Only too late does Blair realize the true threat: diabeetus

When it comes to assimilation, the most extreme possibility is posed by Fuchs after studying Blair's detailed notes. Blair's notes suggest that a single alien cell is all it would take for the thing to take over a host, and Fuchs expounds upon this to MacReady by suggesting everybody in the camp prepare their own meals and eat out of cans, just in case the thing is leaving stray cells in the food supply. If this is true, then the likelihood of anyone making it out without becoming infected becomes extremely low. If we assume the single-cell hypothesis is correct, there's evidence within the film to demonstrate that virtually everybody is infected by the end, no matter how careful they are with the food. In the blood test sequence, Windows uses a scalpel to slice into everybody's finger, but critically, we never see him sterilize it between test subjects. In fact, right before he cuts himself for the last sample, we see him wipe the previous subject's blood off on his pants, hardly the most medically sound sanitizing solution.

The assimilation need not be instantaneous, either. Consider the possibility of Blair getting infected relatively early, during his autopsy of the dog-thing. Perhaps he doesn't immediately transform, but he knows he's infected. Therefore, when we see him timing that wonderfully eighties computer simulation of an alien cell taking over a couple of dog cells, he's trying to figure out how much time he has left to be human. He then smashes the radio to protect the outside world and doesn't finish his transformation until he's alone in the bunker outside, contemplating suicide.

The question of when Blair is assimilated has no easy answer, though, and the hypothesis outlined above does have a hole or two in it. An alternative possibility sees him assimilated in the bunker by another thing. We know there's probably one out there, given what happens to Fuchs during Blair's exile (though again, this isn't as certain as it seems--there's no definitive proof Fuchs is attacked by a thing), and it wouldn't be hard for the thing to open the window in the door of the bunker and shoot a few tentacles at Blair. The only conclusion we can really reach is that Blair is assimilated early enough for him to burrow beneath the bunker and begin construction on the thing's escape vehicle. (Or maybe we can't even assume that; maybe Blair did all that as a crazed human being!)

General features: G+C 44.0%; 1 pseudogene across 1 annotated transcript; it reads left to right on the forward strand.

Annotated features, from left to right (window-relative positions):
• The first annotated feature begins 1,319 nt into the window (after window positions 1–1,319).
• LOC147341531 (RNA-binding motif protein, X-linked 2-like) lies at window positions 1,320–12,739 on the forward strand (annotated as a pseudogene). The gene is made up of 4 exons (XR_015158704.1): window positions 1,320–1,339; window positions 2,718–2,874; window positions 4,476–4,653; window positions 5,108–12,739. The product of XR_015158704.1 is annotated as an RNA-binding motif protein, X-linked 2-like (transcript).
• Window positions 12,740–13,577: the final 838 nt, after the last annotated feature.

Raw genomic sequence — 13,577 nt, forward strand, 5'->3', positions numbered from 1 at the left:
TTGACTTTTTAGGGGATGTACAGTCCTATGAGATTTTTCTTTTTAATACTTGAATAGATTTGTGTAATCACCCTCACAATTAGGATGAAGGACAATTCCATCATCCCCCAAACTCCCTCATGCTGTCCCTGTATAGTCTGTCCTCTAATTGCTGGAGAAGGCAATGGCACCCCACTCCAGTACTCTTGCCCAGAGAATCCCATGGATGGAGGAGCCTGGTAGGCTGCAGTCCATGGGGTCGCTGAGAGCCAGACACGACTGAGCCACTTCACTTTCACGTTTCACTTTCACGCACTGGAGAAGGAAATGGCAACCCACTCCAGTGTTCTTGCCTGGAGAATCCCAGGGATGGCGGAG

If we suppose it would take more than a single cell to begin the process of assimilation--a supposition without much evidence--then it's more plausible for someone to make it to the end as a fully-fledged human. That's when we can talk about Childs and MacReady facing off against each other in the snow, when there's a distinct possibility that one or both of them is not a thing or won't become one in the very near future.

Not gasoline

Let's start by debunking one of the most popular theories out there: that the whiskey bottle MacReady passes to Childs contains gasoline rather than whiskey, but Childs, as a thing, is incapable of noticing this. I get why this is compelling on the surface: MacReady is never seen drinking out of the bottle (he does look like he's about to drink out of it when Childs arrives, but perhaps MacReady is preparing to commit suicide), and during the climax moments earlier, he is using whiskey bottles filled with gasoline as Molotov cocktails. Unfortunately, the logic against this theory greatly outweighs the logic in favor of it. For one, we see the Molotov cocktails get destroyed by the thing. Second and more importantly, there's absolutely no reason to believe the thing would be oblivious to gasoline: it has functioning human organs along with the intellect and knowledge of the host, so of course it would know if it were drinking gasoline.